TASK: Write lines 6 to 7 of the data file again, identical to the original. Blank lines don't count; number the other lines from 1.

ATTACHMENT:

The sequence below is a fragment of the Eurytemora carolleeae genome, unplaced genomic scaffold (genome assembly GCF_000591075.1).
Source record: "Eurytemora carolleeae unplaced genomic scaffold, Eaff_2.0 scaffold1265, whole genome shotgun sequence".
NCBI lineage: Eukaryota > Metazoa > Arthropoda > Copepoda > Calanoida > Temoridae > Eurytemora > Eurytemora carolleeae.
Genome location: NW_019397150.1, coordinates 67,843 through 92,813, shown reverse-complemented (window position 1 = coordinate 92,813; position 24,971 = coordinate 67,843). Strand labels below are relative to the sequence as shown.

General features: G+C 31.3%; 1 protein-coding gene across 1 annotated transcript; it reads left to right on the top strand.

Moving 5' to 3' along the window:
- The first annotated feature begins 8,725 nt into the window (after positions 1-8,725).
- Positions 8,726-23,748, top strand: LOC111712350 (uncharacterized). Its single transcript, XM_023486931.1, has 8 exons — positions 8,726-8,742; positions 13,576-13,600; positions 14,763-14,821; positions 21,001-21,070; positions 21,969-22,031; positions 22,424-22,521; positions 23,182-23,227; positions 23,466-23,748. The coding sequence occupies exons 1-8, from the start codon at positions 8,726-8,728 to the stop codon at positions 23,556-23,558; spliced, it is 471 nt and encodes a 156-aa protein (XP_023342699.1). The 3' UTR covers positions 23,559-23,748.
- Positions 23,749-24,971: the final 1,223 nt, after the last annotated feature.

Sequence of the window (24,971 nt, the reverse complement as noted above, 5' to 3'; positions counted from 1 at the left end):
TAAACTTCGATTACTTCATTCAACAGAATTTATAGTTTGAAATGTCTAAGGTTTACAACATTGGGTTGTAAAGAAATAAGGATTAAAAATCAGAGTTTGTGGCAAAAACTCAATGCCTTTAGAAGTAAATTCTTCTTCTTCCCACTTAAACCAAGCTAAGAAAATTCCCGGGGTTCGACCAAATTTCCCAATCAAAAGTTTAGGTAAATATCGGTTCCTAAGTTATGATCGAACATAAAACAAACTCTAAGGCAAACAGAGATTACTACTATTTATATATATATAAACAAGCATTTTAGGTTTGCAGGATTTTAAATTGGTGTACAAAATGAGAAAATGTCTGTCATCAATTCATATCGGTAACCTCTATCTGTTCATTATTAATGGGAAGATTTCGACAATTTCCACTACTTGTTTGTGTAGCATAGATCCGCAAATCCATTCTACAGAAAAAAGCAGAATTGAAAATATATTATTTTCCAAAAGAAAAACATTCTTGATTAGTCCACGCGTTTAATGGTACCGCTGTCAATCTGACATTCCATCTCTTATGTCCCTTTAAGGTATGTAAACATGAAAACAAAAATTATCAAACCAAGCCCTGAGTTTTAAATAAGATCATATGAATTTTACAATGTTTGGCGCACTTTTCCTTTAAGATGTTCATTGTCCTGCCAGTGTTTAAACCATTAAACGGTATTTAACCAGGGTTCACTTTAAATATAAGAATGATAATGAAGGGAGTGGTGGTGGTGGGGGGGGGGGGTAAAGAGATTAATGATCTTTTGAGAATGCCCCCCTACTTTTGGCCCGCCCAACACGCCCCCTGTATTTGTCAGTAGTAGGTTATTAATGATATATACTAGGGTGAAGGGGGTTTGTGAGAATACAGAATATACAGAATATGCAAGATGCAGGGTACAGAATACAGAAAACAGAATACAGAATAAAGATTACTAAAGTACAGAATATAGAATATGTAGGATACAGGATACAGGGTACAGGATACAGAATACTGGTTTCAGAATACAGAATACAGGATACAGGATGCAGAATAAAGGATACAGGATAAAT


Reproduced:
Moving 5' to 3' along the window:
- The first annotated feature begins 8,725 nt into the window (after positions 1-8,725).